Last week, Peter introduced us to the field of biblical economics, the Religious Right’s effort to claim scriptural backing, however tenuous, for conservative economic policies.

And now, out of Alabama, we get a perfect example of biblical economics at work. AL.com reports on a press conference delivered by officials from the Alabama Public Service Commission and the Republican National Committee yesterday at which they argued against new EPA coal plant regulations by claiming that “coal was created in Alabama by God, and the federal government should not enact policy that runs counter to God's plan.”

“Who has the right to take what God's given a state?" asked commissioner-elect Chip Beeker.

The paper notes that the “press conference was held in the offices of the Alabama Coal Association.”

Two members of the Alabama Public Service Commission, a member-elect and an Alabama representative to the Republican National Committee said proposed EPA regulations that aim to reduce power plant carbon emissions by 30 percent represent "an assault on our way of life" and are a purposeful attempt by the Obama administration to kill coal-related jobs.

"We will not stand for what they are doing to our way of life in Alabama," said PSC President Twinkle Andress Cavanaugh. "We will take our fight to the EPA."

….

At their news conference today Cavanaugh and PSC commissioner-elect Chip Beeker invoked the name of God in stating their opposition to the EPA proposal. Beeker, a Republican who is running unopposed for a PSC seat, said coal was created in Alabama by God, and the federal government should not enact policy that runs counter to God's plan.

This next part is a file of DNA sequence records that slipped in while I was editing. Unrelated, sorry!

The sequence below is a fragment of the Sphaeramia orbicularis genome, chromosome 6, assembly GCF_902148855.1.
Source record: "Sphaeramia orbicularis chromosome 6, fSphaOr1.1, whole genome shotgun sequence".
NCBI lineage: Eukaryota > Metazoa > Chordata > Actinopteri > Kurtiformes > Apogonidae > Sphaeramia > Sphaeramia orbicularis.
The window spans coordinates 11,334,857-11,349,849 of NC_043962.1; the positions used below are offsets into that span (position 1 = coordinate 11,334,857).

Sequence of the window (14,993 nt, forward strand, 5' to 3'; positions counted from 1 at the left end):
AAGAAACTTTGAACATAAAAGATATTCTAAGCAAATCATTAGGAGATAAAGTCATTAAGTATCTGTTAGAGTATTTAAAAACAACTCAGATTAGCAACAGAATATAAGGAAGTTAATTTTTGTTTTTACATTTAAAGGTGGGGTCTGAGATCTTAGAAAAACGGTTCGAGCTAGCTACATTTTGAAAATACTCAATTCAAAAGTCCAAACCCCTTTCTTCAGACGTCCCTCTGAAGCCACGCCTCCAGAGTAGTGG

"Who has the right to take what God's given a state?" he said.

Cavanaugh called on the people of the state to ask for God's intervention.

"I hope all the citizens of Alabama will be in prayer that the right thing will be done," she said.

Also speaking in opposition to the EPA plan were PSC Commissioner Jeremy Oden and Paul Reynolds, an Alabama representative to the Republican National Committee.

One of the commissioners at the press conference, Twinkle Cavanaugh, last year kicked off a meeting on power rates with a prayer against marriage equality .

Cavanaugh will testify today at an Atlanta EPA hearing on the regulations.

Failing to Defend the Right to Vote Is Simply Not an Option

As we work to ensure not only that President Obama receives legislation without undue delay, but also that whatever language he signs protects as many voters as possible from discrimination, it is important to remember those who died a half century ago fighting for this very cause.
PFAW

Alabama Attorney General Wants Court To Reinstate Sodomy Ban

Three days after a state appeals court struck down Alabama’s ban on consensual oral and anal sex, the state’s Republican attorney general, Luther Strange, is asking the court to reconsider its decision .